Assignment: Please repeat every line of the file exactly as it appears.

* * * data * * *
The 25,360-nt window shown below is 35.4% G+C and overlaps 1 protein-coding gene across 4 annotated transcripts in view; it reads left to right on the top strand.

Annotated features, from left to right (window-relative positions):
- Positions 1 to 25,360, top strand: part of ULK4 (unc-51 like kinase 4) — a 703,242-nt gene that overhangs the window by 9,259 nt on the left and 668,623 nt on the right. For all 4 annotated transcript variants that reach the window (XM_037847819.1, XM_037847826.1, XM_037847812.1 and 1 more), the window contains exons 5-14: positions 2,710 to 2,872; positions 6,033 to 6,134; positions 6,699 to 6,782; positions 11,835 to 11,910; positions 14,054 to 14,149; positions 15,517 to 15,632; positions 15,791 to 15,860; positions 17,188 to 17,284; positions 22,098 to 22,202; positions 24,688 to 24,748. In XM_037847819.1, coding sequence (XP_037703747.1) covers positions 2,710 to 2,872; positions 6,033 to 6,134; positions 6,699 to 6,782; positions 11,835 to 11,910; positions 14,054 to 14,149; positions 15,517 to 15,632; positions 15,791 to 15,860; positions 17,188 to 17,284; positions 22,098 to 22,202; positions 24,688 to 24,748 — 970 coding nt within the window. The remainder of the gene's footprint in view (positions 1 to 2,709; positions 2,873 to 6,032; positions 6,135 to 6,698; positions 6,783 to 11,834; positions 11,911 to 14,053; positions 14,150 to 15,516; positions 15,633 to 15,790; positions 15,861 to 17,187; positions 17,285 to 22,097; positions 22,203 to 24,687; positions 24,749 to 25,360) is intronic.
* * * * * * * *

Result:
The 25,360-nt window shown below is 35.4% G+C and overlaps 1 protein-coding gene across 4 annotated transcripts in view; it reads left to right on the top strand.

Annotated features, from left to right (window-relative positions):
- Positions 1 to 25,360, top strand: part of ULK4 (unc-51 like kinase 4) — a 703,242-nt gene that overhangs the window by 9,259 nt on the left and 668,623 nt on the right. For all 4 annotated transcript variants that reach the window (XM_037847819.1, XM_037847826.1, XM_037847812.1 and 1 more), the window contains exons 5-14: positions 2,710 to 2,872; positions 6,033 to 6,134; positions 6,699 to 6,782; positions 11,835 to 11,910; positions 14,054 to 14,149; positions 15,517 to 15,632; positions 15,791 to 15,860; positions 17,188 to 17,284; positions 22,098 to 22,202; positions 24,688 to 24,748. In XM_037847819.1, coding sequence (XP_037703747.1) covers positions 2,710 to 2,872; positions 6,033 to 6,134; positions 6,699 to 6,782; positions 11,835 to 11,910; positions 14,054 to 14,149; positions 15,517 to 15,632; positions 15,791 to 15,860; positions 17,188 to 17,284; positions 22,098 to 22,202; positions 24,688 to 24,748 — 970 coding nt within the window. The remainder of the gene's footprint in view (positions 1 to 2,709; positions 2,873 to 6,032; positions 6,135 to 6,698; positions 6,783 to 11,834; positions 11,911 to 14,053; positions 14,150 to 15,516; positions 15,633 to 15,790; positions 15,861 to 17,187; positions 17,285 to 22,097; positions 22,203 to 24,687; positions 24,749 to 25,360) is intronic.